Commentary: Calm before storm or hope for a new future? What Thai elections may bring
The threat of violence remains as Thais go to the polls on Sunday (Mar 24), says political and security risk expert Ross Darrell Feingold.
SINGAPORE: Sunday’s House of Representatives election in Thailand will be the first general election following the 2014 military coup that overthrew a previously elected civilian government led by Yingluck Shinawatra.
While the election will result in the transition from a military government to a unique system of governance per the structure created under the 2017 Constitution, it is unlikely that the nearly 20-year three-way division in Thai politics among political parties led by the Shinawatra family with support from the rural poor, political parties supported by urban and wealthier voters, and the military will abate.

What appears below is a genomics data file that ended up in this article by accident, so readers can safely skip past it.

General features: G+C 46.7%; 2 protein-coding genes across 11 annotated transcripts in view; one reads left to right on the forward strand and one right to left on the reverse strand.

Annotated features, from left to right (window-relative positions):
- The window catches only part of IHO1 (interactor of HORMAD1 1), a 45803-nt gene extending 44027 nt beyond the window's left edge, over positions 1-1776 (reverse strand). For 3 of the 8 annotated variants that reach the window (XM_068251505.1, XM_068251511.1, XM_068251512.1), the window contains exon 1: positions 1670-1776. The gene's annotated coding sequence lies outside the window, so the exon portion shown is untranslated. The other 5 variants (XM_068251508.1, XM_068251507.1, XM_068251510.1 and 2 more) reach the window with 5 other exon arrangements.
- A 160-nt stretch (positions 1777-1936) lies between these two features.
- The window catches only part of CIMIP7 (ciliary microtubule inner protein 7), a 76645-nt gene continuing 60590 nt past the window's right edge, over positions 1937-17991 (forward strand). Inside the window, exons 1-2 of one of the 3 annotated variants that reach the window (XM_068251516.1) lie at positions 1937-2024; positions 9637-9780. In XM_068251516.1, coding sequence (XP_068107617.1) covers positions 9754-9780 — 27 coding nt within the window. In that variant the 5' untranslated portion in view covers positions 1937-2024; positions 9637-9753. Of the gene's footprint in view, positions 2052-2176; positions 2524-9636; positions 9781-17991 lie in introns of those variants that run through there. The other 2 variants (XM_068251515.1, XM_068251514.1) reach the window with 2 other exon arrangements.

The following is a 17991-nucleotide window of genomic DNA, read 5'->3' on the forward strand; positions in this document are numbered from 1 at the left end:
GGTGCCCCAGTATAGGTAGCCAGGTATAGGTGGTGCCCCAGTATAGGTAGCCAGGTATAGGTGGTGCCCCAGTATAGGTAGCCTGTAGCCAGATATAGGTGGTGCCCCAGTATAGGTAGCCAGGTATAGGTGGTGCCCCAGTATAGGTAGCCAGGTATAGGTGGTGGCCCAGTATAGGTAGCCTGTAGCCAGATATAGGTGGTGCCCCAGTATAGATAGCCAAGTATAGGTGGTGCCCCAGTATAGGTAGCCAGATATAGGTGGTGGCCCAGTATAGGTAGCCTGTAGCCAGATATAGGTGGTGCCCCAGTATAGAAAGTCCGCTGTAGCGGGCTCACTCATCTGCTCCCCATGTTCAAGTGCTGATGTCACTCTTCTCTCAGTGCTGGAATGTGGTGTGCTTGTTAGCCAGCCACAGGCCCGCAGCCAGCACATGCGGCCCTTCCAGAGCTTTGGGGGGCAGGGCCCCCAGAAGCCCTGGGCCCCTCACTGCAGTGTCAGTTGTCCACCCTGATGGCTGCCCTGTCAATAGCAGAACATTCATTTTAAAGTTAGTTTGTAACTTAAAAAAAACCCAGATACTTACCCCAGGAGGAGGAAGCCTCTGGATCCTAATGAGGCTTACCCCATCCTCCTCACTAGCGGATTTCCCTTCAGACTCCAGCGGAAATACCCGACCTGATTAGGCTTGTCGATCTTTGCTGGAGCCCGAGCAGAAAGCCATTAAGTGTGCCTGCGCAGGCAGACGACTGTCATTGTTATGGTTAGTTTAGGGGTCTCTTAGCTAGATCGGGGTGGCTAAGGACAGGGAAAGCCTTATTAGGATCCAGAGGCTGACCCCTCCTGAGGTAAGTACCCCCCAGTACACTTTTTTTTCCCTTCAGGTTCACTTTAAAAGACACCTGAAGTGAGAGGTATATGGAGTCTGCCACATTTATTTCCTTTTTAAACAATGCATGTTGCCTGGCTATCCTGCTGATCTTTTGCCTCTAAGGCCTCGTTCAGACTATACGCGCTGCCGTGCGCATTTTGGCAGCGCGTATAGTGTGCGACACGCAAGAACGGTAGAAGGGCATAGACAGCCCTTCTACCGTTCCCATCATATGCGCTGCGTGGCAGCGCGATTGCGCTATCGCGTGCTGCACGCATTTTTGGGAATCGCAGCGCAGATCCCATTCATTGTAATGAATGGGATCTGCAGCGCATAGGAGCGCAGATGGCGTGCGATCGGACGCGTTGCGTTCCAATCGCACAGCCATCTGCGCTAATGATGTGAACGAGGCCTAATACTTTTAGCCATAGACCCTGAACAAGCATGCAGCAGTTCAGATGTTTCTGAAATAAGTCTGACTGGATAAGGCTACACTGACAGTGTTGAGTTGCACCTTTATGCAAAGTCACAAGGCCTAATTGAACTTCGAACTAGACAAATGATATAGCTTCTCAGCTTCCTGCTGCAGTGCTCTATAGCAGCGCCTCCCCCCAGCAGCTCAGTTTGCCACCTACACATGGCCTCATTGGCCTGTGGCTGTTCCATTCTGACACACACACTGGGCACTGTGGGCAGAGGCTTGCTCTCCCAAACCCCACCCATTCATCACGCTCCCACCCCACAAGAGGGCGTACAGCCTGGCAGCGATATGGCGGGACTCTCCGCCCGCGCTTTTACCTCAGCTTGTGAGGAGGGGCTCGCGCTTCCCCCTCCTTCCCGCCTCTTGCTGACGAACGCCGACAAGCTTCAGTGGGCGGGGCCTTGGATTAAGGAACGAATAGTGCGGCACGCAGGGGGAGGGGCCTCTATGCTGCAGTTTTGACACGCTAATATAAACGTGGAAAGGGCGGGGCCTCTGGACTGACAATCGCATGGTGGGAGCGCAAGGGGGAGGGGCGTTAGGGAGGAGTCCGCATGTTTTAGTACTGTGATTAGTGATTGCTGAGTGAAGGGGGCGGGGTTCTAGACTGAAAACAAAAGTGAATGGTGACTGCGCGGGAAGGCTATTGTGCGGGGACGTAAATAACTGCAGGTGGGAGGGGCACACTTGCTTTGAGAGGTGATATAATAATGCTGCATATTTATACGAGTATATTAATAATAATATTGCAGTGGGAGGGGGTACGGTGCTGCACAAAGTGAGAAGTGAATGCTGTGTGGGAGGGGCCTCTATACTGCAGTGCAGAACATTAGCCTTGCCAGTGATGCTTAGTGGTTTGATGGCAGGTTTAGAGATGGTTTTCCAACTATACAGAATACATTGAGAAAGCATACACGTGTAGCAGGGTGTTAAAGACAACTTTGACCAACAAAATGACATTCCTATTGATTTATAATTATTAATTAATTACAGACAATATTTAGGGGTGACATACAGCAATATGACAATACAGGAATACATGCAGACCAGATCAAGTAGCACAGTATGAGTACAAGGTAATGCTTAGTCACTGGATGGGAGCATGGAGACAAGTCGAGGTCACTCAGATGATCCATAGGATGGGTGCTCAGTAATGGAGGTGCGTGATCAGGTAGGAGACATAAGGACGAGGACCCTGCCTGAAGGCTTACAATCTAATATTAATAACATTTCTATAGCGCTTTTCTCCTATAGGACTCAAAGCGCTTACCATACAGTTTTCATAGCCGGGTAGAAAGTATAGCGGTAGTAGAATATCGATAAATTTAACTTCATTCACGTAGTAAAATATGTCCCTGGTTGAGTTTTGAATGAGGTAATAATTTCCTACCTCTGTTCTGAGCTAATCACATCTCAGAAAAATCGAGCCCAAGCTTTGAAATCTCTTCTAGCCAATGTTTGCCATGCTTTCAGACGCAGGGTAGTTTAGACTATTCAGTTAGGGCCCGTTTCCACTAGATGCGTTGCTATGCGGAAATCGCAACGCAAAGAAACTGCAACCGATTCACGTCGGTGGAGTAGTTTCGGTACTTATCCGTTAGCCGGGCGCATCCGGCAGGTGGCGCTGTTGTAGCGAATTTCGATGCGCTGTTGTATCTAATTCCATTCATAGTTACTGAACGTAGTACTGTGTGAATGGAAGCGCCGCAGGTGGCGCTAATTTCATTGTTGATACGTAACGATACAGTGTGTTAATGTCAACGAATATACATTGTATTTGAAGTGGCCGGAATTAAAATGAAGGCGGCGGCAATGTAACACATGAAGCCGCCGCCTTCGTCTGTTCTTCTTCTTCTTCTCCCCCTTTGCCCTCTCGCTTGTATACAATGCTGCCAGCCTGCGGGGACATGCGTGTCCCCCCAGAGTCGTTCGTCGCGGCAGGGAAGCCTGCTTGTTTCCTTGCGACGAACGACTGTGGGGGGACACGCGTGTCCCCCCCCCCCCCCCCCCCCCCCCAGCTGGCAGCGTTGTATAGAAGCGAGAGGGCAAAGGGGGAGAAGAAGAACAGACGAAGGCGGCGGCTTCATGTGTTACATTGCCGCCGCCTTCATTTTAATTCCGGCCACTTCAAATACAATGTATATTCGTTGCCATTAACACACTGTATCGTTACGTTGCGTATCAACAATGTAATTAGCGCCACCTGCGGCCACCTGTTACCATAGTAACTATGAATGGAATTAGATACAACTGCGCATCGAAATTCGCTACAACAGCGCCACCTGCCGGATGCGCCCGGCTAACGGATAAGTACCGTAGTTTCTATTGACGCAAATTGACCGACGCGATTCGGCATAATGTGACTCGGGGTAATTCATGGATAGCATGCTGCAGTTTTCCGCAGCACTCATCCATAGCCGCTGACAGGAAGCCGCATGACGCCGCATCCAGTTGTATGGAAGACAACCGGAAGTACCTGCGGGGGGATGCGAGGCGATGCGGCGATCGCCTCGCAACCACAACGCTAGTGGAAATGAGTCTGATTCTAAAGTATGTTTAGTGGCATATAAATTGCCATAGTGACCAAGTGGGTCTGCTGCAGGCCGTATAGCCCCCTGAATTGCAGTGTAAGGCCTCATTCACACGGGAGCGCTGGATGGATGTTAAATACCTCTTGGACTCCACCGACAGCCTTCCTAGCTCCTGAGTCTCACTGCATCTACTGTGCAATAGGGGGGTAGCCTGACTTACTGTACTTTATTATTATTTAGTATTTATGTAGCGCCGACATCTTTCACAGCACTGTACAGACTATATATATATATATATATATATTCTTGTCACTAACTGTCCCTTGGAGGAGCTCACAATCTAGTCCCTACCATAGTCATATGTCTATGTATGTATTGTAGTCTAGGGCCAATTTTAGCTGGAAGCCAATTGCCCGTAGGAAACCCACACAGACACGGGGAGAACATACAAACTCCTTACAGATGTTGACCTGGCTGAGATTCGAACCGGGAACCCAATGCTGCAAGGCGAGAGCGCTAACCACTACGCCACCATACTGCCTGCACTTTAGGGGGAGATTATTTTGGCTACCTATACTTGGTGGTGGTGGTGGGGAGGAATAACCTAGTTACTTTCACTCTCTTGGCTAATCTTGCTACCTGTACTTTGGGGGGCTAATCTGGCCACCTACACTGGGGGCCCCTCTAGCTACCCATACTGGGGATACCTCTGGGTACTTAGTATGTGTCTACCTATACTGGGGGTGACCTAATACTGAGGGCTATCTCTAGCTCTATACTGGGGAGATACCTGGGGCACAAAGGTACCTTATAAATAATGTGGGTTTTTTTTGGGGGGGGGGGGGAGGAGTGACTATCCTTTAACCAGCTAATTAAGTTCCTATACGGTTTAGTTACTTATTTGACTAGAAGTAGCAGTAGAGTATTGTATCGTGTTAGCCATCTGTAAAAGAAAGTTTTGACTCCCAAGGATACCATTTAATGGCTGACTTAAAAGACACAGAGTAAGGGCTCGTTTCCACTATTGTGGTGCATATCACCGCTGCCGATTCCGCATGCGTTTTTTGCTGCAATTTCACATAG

Corporate and leisure travellers to Thailand need to know that security risks will not end with Sunday’s polling day, and may well persist for an extended period of time as votes are tallied and the results announced.
IF HISTORY IS ANY GUIDE
In the 20th century, Thai politics was known for a cycle of military coups that deposed civilian governments. In recent years, an intense divisiveness has been added to political discourse.
With the support of rural working class voters mostly in Thailand’s northern provinces often referred to as Red Shirts, populist Thaksin Shinawatra’s initial election victory in 2001 followed by victories in 2005 and 2006, a successor party’s victory in 2007, and his sister’s election victory in 2011, exposed how deep this divide is.
Thaksin’s political organisation is contesting the election, now as the Pheu Thai Party, which replaced the People's Power Party that had earlier replaced Thaksin's original Thai Rak Thai Party (Thailand’s Constitutional Court having dissolved the latter two).